This CBN’s proscription is reminiscent of the policy issued by the Reserve Bank of India (RBI) via its circular issued in 2018 putting a lid on the use of cryptocurrencies which was challenged by the Internet and Mobile Association of India - in the case of Internet and Mobile Association of India v Reserve Bank of India on two alternative grounds. Firstly, RBI doesn’t within its powers encompass the regulation of virtual currencies as it is considered a tradable commodity and not legal tender.
Secondly, assuming virtual currencies fell within the RBI’s regulatory purview, the circular had disproportionately infringed the rights of the Internet and Mobile Association of India. Regarding the first ground, the court held that where a commodity isn’t currency but functioned as legal tender, under certain circumstances the RBI had the power to handle it in pursuance of its role as the apex regulator of the country’s financial system.
On the second ground, the court held that RBI could have achieved its stated objectives through alternative regulatory methods and thus ruled against the RBI holding that the guidelines issued by the RBI prohibiting banks and other financial institutions from trading in virtual currencies are illegal and unenforceable.
Interestingly, while the case against RBI was still in court the reports of Indian’s inter-ministerial committee tasked with proposing cryptocurrency measures were presented to the parliament containing a draft “Banning of Cryptocurrency and Regulation of Official Digital Currency Bill, 2019.” The draft bill seeks to create a facilitative framework for the creation of official digital currency by the Reserve Bank of India and prohibits all private cryptocurrencies in India with exceptions. However, according to India’s ministry of finance, the draft bill is to be examined collaboratively with relevant departments and regulatory authorities before it is either rejected or passed into law.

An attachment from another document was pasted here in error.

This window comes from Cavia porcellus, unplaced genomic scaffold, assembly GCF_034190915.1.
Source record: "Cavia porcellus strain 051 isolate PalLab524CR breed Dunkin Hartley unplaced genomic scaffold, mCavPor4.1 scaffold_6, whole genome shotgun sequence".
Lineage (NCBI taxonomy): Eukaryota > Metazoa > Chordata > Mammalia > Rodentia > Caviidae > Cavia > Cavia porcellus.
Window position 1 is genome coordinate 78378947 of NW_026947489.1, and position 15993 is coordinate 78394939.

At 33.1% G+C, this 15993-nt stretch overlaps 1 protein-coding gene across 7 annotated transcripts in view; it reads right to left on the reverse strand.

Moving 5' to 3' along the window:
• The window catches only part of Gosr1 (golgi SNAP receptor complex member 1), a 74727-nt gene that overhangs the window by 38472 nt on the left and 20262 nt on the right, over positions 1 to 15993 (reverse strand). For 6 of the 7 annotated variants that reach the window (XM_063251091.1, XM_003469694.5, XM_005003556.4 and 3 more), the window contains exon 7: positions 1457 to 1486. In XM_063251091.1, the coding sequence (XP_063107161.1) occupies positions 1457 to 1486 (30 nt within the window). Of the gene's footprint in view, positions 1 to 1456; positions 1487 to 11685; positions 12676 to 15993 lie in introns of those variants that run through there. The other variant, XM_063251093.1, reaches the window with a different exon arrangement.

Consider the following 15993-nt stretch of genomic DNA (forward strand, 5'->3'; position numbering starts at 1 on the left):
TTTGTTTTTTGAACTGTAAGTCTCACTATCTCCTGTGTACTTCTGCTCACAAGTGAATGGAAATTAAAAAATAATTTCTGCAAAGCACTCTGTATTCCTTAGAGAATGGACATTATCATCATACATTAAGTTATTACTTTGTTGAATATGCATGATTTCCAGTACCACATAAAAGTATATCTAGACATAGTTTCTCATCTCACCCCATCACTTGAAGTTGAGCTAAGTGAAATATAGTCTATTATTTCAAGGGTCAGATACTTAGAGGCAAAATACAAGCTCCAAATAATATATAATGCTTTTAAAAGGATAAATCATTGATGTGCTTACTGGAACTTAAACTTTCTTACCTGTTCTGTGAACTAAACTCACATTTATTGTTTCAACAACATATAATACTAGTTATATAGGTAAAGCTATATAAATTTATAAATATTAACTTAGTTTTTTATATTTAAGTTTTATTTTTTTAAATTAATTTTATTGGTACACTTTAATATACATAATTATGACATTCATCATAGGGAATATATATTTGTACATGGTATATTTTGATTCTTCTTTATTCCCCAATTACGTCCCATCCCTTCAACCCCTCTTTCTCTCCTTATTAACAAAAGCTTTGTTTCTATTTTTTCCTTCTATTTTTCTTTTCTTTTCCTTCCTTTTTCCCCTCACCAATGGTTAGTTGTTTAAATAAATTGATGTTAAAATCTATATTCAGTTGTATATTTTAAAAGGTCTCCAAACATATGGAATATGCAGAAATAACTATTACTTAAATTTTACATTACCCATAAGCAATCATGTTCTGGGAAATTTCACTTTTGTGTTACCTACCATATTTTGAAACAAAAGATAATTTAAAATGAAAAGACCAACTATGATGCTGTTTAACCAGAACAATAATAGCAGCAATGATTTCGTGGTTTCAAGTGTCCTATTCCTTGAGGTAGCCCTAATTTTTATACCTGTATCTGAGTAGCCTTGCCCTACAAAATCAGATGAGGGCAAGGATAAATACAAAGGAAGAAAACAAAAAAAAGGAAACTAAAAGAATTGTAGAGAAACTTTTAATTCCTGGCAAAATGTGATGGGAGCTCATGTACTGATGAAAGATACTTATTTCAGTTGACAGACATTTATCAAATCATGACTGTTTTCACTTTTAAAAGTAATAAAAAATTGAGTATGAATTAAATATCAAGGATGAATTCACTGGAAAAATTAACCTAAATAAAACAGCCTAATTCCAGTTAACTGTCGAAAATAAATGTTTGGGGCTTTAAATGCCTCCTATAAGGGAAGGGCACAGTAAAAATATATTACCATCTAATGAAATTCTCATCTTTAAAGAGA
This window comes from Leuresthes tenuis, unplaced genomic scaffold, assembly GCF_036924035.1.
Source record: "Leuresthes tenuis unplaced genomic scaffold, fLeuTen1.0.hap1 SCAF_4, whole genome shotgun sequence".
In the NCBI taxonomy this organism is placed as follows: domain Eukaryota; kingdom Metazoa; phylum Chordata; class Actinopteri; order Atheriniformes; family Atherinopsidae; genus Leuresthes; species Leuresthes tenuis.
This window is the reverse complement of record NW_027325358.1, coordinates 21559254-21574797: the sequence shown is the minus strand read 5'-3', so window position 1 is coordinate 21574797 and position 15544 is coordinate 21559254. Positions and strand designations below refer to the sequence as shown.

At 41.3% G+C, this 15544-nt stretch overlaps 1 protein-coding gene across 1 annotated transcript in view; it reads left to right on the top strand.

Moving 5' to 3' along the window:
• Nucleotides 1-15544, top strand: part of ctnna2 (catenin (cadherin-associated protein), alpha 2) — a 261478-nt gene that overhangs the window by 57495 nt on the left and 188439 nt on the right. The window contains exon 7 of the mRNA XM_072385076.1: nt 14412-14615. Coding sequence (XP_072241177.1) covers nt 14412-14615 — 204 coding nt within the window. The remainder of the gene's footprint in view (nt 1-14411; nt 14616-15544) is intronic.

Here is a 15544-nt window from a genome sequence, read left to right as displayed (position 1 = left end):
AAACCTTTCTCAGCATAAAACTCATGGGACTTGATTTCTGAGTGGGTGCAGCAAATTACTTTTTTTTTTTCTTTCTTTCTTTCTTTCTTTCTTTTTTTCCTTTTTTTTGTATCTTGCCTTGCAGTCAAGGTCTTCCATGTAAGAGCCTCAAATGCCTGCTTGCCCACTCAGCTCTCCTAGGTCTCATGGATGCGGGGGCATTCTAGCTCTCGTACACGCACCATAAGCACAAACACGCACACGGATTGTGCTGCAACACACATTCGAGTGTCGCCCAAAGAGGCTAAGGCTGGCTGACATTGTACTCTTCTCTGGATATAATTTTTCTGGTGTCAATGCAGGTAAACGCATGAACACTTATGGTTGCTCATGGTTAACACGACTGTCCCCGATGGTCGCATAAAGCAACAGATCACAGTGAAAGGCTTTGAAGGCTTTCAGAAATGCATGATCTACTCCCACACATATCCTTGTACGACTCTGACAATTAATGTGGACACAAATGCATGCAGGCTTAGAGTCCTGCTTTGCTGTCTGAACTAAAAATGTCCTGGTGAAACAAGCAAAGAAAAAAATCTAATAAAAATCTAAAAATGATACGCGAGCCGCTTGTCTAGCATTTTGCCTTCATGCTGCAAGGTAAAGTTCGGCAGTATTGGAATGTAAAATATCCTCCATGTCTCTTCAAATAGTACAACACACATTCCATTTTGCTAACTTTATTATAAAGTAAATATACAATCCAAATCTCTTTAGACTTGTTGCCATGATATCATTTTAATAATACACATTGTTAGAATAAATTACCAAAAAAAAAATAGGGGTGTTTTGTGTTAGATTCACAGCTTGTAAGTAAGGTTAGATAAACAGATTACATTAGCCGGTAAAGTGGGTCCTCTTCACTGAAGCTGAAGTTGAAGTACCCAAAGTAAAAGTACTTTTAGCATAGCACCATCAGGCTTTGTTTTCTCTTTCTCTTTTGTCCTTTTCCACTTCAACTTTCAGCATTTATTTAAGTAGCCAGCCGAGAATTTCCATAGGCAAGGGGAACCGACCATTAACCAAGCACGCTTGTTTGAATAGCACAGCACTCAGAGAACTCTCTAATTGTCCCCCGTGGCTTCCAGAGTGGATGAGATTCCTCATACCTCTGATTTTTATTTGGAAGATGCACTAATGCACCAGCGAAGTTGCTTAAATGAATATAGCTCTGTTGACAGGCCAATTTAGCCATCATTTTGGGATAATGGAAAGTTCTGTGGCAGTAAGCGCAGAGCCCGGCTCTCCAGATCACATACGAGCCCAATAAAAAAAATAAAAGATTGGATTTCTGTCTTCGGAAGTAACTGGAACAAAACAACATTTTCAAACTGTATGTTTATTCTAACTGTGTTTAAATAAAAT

Using India as a case study, while the social media uproar is ongoing, the Nigerian crypto-community could challenge this policy before the Nigerian judiciary, based on the grounds highlighted in the RBI's case with reference to relevant sections of the constitution, cases and principles.